The Vermont Governor’s annual “State of the State” address was interrupted this year by a loud group of protesters, who refused to stop screaming bizarre slogans until the Vermont State House session was closed so they could be physically escorted from the building. Amidst their shouts of “I’m afraid I’m going to die!” and “Climate justice is migrant justice!,” were repeated condemnations of Vermont’s “dairy industry.” This vague “industry” boogeyman is actually nonexistent in Vermont. The state’s dairy farms have steadily declined, and even its largest operations are puny in contrast to the mega-dairies elsewhere.
The irony of attacking dairy farms by those who claim to be motivated to “save our planet” is instructional. Approximately 40% of Vermont’s water pollution supposedly arises from agriculture, but as with all things environmental it is not as simple as a percentage -- much of the phosphorous that washes into Vermont’s waterways was spread decades ago, with federal subsidies, and at the urging of federal and state agriculture departments. Now the few remaining farmers are being castigated by activists who produce no food.
But the activists do produce waste, of which they are apparently unaware because they are consumed with scapegoating farmers (and white people, and men) for all the world’s problems. Yet, 60% of the pollution in Vermont’s waterways arises from urban and suburban development, especially along Lake Champlain. The farmers haven’t had time to protest this growing problem, in part because they must implement expensive improvements to clean up their food-producing businesses while these radicals do nothing to restrict their own consumption behaviors.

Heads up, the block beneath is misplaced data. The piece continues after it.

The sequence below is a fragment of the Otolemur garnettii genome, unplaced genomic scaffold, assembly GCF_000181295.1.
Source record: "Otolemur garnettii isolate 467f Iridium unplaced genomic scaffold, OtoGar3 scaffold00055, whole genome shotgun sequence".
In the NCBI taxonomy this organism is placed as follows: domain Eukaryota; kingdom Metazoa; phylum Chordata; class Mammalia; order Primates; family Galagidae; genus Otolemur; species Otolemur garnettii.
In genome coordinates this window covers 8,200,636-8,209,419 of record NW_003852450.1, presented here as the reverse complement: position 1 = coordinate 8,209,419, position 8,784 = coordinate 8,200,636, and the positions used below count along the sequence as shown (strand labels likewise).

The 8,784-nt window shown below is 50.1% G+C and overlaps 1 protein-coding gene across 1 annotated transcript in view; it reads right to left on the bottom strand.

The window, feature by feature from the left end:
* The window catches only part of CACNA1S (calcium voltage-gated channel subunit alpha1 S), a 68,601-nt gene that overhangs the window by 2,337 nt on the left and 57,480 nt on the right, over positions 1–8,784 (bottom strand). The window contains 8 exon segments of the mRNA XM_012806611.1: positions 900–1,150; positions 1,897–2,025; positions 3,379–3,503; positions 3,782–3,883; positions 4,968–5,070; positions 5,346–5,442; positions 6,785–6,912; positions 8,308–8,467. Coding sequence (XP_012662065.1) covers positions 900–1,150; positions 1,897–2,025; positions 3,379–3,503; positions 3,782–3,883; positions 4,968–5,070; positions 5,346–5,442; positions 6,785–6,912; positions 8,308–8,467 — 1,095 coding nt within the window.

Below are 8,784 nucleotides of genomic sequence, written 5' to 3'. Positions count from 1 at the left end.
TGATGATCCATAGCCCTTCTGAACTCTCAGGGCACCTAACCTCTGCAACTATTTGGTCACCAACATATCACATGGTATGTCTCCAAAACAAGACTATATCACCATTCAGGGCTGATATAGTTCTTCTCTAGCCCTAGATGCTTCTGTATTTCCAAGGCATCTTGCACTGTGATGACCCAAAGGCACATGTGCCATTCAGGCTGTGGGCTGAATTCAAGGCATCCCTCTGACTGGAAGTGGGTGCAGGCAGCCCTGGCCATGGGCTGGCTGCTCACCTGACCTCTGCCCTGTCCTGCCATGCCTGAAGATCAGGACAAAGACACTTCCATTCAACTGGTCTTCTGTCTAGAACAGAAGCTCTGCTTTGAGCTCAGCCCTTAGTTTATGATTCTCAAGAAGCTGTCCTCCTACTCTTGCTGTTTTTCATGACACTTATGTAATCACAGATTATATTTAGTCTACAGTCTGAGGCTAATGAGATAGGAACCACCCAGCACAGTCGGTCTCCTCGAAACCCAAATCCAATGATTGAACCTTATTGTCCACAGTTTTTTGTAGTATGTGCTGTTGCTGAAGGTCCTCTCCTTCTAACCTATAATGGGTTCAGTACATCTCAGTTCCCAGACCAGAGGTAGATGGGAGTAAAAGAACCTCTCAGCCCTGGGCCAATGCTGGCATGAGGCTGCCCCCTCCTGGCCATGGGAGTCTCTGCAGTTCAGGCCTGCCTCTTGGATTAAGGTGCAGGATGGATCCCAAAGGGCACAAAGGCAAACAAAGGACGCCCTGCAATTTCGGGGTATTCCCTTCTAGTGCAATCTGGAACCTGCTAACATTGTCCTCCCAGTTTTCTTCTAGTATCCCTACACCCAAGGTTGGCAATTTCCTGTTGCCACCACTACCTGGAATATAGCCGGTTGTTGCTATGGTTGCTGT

Many who reside in Vermont are so utterly disconnected from farming and food that they do not perceive their own peril from consuming fossil-fuel and fertilizer-dependent foods from California. They appear to believe that “Cal-organic” food products are lifted magically from the subsidized San Joaquin Valley and plunked neatly in their shopping carts without polluting the ecosystem. But this is just one of many delusions the “new stupid” has indoctrinated into their shallow minds. They are oblivious to their own peril.
We farmers stay physically fit producing food -- I have moved hay bales to feed my animals almost daily for more than twenty years, keeping my heart and joints healthy while producing local food that is not trucked 3,500 miles. (I raise lamb. Most commercial lamb is flown, refrigerated, from Australia for city people, who thereby consume more fossil fuels rather than pay the higher prices for local products). The hay I feed was created fully from solar energy, then harvested with fossil fuels (as I am not Amish). But those fuels create food.
The protesters who disrupted Vermont’s Legislature for the first time in its history are not food producers -- they are food consumers. Industrial agriculture (the real kind, where soils are depleted rather than regenerated, in vast faraway spaces that Vermont lacks, including Mexico, China, and Chile) is unsustainable, and we local farmers know this. We watch what these toxic invaders consume, putting us locals out of business because they value cheap over sensible.
As a farmer, I do not possess a gym membership with Planet Fitness. I am fit without pills, and certainly without driving a fumey car or truck to a building constructed, heated and lit for me to mount an electric machine constructed from oil-dependent plastics, to “exercise” on a petroleum-derived tread while watching a bank of flat-screen televisions all tuned to liberal news channels (so I’m told). I have never owned a flatscreen TV, nor have I ever owned a regular television that was not used (recycled).